We live in a country of choice. As a result, we are told from an early age that we can do great things—almost anything we want—and many of us do get to choose our professional paths. This may begin with an idea or focus in high school that leads to an area of study in college. There may be professors and other mentors who help you follow a chosen path. They may also help you find that first professional job. If you are lucky, your passion, your direction, your career choice, and your job all align. What happens, however, when one the four seems out of sync.
If it’s your current job that seems to be the problem, you can always find another one that fits better with your passion and your skills. Take your time to find a good match and don’t quit one job before you have another.
If it’s the direction in which your career is going that is a concern, you can reassess your goals. If needed, you can set new goals for a new direction.
What if it’s your career choice that seems to be in question? If that’s the issue, move more slowly and consider how you actually arrived at your current choice. Was your career decision something you always knew you would do or were you strongly encouraged by others because you had an obvious talent in some area? As an example, perhaps you’ve always had outstanding math skills. Several relatives had similar skills. They went into accounting, and it was simply assumed that you would become an accountant, too. While you were encouraged (pushed?) to choose the accounting path, maybe you were actually fascinated by architecture. That major, however, required five years of college instead of four, and it did not appear to be a practical financial choice for you and your family at that time.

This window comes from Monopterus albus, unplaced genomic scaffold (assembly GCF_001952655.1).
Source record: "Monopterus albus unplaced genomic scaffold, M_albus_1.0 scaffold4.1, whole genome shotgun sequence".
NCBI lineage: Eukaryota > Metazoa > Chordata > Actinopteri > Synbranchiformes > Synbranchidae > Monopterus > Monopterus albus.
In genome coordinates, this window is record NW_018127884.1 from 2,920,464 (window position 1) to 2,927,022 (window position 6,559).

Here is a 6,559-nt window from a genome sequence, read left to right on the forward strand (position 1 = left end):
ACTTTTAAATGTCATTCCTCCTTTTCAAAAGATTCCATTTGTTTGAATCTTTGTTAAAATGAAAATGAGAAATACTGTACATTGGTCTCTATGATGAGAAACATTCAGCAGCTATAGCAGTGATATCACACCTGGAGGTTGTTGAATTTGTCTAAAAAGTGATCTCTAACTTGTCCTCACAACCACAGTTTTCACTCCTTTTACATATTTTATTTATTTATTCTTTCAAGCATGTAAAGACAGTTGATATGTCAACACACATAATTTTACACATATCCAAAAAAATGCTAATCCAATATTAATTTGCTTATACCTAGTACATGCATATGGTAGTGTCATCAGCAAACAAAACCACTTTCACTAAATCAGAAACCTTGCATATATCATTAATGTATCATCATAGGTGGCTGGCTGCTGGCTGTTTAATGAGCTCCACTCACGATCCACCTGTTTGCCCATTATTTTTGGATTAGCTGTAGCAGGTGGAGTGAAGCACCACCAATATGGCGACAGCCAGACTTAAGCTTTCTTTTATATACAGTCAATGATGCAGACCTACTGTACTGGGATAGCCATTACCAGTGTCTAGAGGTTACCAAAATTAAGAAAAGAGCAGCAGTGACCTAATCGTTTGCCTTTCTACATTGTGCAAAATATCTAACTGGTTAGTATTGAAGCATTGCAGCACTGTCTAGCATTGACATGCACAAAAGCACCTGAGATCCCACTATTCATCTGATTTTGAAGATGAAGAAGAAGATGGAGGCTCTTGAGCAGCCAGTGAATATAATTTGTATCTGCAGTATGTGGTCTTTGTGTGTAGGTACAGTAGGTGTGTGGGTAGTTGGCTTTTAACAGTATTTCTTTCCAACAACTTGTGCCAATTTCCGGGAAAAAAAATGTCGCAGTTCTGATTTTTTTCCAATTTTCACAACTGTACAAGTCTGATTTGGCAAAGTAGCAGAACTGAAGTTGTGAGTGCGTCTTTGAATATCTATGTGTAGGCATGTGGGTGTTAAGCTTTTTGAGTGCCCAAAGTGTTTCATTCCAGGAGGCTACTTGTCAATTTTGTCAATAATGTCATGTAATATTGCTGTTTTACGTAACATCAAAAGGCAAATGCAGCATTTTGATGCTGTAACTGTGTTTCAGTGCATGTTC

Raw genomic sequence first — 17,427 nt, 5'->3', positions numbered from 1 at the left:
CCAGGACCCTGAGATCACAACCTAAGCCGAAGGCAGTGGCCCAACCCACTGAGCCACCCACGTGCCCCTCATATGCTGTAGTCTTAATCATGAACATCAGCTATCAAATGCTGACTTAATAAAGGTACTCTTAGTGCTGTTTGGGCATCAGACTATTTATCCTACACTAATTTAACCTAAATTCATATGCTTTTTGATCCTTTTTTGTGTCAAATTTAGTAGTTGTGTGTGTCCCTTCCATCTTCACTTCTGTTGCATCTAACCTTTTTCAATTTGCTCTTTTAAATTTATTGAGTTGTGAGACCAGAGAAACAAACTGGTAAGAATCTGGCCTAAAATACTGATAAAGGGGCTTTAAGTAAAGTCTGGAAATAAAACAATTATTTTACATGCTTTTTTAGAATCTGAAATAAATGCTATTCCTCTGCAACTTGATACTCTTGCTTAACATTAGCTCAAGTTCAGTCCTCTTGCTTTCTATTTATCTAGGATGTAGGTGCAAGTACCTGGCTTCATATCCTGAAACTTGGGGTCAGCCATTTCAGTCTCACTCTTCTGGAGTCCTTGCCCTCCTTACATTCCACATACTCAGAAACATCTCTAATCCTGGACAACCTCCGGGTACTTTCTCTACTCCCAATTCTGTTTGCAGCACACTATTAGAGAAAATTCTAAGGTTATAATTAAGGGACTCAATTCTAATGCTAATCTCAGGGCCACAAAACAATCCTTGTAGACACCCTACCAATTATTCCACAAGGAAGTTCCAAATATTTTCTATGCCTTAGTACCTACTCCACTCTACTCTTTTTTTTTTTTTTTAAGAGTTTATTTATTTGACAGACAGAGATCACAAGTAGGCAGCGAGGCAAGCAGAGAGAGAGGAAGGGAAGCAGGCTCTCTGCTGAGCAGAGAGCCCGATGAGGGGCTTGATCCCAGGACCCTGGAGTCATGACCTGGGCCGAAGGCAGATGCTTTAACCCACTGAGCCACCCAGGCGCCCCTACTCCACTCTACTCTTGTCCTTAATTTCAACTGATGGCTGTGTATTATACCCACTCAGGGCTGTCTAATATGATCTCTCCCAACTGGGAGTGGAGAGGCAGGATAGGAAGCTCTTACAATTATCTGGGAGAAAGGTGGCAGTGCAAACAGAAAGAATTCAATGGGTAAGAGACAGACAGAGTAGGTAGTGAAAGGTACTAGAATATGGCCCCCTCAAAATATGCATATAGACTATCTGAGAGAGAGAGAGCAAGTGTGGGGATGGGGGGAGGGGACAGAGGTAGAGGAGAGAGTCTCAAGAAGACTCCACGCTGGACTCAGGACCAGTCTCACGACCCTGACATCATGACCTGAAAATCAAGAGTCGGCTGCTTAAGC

In an example like this, one solution might be to apply for an accounting position at an architectural firm to get a better feel for the demands and rewards of that profession. There may be a niche job there that will allow you to forge a hybrid path between the two disciplines. Or, perhaps you find that returning to school to pursue an architectural degree would be supported by your new employer.
If your passion and position are a good match, you are fortunate. Maybe you always wanted to be an elementary teacher and you couldn’t be happier with your new job. But, what if your passion is to write fiction, and you find yourself writing press releases for a public relations firm instead. Or, you want to become a police officer, but you are currently the night clerk at a local hotel. Passion can take you far, but passion alone will not assure success. To be successful, you need realistic goals, an action plan, a workable timeline, patience, flexibility, and determination.
The odds may, at times, seem stacked against you, but keep moving forward. Your career will span decades, and experts now tell us that those just entering the professional workforce may hold as many as 20 or more positions during their careers. There will be plenty of time to find your direction and to live—and work—your passion.